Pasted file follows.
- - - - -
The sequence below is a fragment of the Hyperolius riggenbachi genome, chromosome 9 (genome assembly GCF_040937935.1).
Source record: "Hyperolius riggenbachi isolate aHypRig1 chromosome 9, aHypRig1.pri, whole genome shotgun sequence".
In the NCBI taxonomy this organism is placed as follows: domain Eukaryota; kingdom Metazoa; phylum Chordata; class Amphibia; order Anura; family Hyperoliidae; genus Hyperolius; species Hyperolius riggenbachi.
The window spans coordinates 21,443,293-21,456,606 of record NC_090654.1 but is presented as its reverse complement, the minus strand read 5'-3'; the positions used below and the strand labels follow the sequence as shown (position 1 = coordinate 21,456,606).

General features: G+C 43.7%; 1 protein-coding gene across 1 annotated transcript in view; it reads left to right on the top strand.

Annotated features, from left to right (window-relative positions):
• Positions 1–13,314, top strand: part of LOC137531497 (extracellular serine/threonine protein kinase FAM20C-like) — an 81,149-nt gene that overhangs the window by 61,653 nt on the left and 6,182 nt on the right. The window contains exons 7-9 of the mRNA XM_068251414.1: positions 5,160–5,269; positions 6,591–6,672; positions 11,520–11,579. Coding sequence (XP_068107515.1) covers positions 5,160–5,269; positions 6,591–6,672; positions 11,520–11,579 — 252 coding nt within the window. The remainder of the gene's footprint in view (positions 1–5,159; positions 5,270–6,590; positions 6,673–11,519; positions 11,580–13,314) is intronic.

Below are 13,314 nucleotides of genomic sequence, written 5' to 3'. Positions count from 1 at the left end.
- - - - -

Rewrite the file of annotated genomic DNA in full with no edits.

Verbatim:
The sequence below is a fragment of the Hyperolius riggenbachi genome, chromosome 9 (genome assembly GCF_040937935.1).
Source record: "Hyperolius riggenbachi isolate aHypRig1 chromosome 9, aHypRig1.pri, whole genome shotgun sequence".
In the NCBI taxonomy this organism is placed as follows: domain Eukaryota; kingdom Metazoa; phylum Chordata; class Amphibia; order Anura; family Hyperoliidae; genus Hyperolius; species Hyperolius riggenbachi.
The window spans coordinates 21,443,293-21,456,606 of record NC_090654.1 but is presented as its reverse complement, the minus strand read 5'-3'; the positions used below and the strand labels follow the sequence as shown (position 1 = coordinate 21,456,606).

General features: G+C 43.7%; 1 protein-coding gene across 1 annotated transcript in view; it reads left to right on the top strand.

Annotated features, from left to right (window-relative positions):
• Positions 1–13,314, top strand: part of LOC137531497 (extracellular serine/threonine protein kinase FAM20C-like) — an 81,149-nt gene that overhangs the window by 61,653 nt on the left and 6,182 nt on the right. The window contains exons 7-9 of the mRNA XM_068251414.1: positions 5,160–5,269; positions 6,591–6,672; positions 11,520–11,579. Coding sequence (XP_068107515.1) covers positions 5,160–5,269; positions 6,591–6,672; positions 11,520–11,579 — 252 coding nt within the window. The remainder of the gene's footprint in view (positions 1–5,159; positions 5,270–6,590; positions 6,673–11,519; positions 11,580–13,314) is intronic.

Below are 13,314 nucleotides of genomic sequence, written 5' to 3'. Positions count from 1 at the left end.